I understand that your question was based upon a concern that the 3.75 tie ratio (software sales per hardware unit) will be too much for a period of just about one month from the hardware’s launch, but please understand that there is certainly a small time gap between when Nintendo ships Nintendo 3DS software to the retailers or to the third-party publishers and when this software is actually sold at the retailers, and, by taking into consideration the high expectations for this product before the launch, we have concluded that we would be able to make that shipment figure (sell-in). I hope you will understand this point.

The quotes below come from Satoru Iwata, who provided the following information at a recent investor Q&A…

“And, you said that you are yet to see the software lineup for Nintendo 3DS which can be compared to representative titles for Nintendo DS such as “nintendogs” and “Brain Training” that were announced around the time of the launch of Nintendo DS, which were originally not conceived as games. In fact, however, I think that we have already shown you a glimpse. For example, “AR Games” (temp; direct translation from the Japanese) that we showcased at Nintendo Conference 2010 is one of our new trials in such endeavors. How such new trials shall be materialized in the form of packaged software is something which will become important in the second phase of Nintendo 3DS proliferation. By now, because more Nintendo 3DS software which will cater to the needs of avid game fans has had a lot of public exposure, you may hold the impression that our Nintendo 3DS software lineup currently lacks such software (which has the potential to change the definition of video games). The company, of course, has been paying attention to such software. On the other hand, for those who seldom play video games, the fact that they can see 3D moving images on Nintendo 3DS itself must have a tremendous impact. I understand that those who have had hands-on experience feel the same way. So, Nintendo 3DS will probably be appreciated first with such functions, and then, as the next step, we will need to launch software that can expand the users.”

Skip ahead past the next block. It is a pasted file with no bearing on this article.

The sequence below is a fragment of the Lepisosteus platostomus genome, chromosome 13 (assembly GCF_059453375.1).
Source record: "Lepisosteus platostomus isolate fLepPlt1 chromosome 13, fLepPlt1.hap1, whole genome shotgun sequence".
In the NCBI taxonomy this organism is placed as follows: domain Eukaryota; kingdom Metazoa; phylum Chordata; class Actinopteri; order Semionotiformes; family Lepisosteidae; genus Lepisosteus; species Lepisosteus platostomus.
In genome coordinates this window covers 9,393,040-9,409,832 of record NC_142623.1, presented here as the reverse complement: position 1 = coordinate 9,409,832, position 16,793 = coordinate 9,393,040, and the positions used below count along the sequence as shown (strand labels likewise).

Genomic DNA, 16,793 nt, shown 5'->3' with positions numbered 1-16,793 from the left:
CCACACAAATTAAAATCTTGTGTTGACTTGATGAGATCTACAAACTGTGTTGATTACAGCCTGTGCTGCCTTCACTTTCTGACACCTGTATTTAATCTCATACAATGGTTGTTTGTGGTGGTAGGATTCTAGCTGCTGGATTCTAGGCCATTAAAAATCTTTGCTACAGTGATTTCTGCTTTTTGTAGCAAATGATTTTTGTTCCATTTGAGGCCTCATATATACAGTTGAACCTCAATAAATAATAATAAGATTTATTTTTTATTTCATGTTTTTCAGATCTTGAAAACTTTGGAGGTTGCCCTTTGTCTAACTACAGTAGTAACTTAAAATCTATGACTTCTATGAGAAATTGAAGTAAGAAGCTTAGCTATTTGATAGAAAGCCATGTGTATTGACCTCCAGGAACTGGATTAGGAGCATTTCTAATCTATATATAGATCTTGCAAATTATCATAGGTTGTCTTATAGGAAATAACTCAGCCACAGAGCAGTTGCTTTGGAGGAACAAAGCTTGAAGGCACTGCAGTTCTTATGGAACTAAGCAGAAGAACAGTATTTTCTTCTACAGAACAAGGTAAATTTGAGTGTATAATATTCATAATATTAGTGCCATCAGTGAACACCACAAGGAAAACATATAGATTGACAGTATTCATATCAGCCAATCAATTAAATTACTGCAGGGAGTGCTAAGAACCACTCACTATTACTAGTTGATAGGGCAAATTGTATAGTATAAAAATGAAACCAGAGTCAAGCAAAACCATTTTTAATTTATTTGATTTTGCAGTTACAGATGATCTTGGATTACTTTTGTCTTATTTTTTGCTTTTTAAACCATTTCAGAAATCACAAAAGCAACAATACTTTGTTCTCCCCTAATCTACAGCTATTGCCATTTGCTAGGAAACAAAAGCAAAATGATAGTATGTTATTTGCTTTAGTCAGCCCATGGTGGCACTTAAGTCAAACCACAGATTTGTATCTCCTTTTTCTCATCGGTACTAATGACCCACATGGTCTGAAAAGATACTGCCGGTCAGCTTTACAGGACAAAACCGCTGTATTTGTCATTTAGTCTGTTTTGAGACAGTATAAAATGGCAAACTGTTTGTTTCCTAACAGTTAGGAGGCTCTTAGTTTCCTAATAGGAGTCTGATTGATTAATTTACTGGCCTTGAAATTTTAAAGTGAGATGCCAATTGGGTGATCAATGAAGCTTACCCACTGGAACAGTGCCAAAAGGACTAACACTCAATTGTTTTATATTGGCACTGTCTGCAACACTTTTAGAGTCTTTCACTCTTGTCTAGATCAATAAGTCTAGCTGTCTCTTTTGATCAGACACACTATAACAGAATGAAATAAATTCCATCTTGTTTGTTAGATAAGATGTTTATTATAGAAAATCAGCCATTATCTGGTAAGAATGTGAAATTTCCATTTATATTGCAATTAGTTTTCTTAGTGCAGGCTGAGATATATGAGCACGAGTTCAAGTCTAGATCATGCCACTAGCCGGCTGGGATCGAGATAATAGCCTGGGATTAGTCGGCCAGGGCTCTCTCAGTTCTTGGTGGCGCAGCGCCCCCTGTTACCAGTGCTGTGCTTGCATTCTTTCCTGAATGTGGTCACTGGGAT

I personally find the prospect of AR games to be very, very exciting – Much more so than Nintendogs and Brain Age. It also helps that Nintendo will be bundling cards with each system.

The quotes below come from Satoru Iwata, who provided the following information at a recent investor Q&A…

“We have not announced the prices of Nintendo 3DS in the overseas markets, but when you look at the suggested retail price of Nintendo 3DS in Japan, you can see that there are some price differences with that of Nintendo DS and Nintendo DSi in Japan. How the market can change with such price differences shall become important.

We have experienced several transitions from one platform to a new generation in the past, but the speed at which such transitions were made greatly varied in different markets. Perhaps, the quickest of all the nations in this regard is Japan. In terms of speed, the U.K. is outstanding in Europe. On the contrary, Germany is very slow in this transition. In the U.S., so many people respond to new platforms quickly, but as for the entire video game market there, it appears to move rather slowly because there are also so many people who respond to new offers very slowly. The U.S. is a big market with such dual natures. Given the difference in the speeds at which each market shifts to a new platform, how Nintendo should spend what amount of energy in order to launch and market many new Nintendo DS software titles must be slightly different from market to market.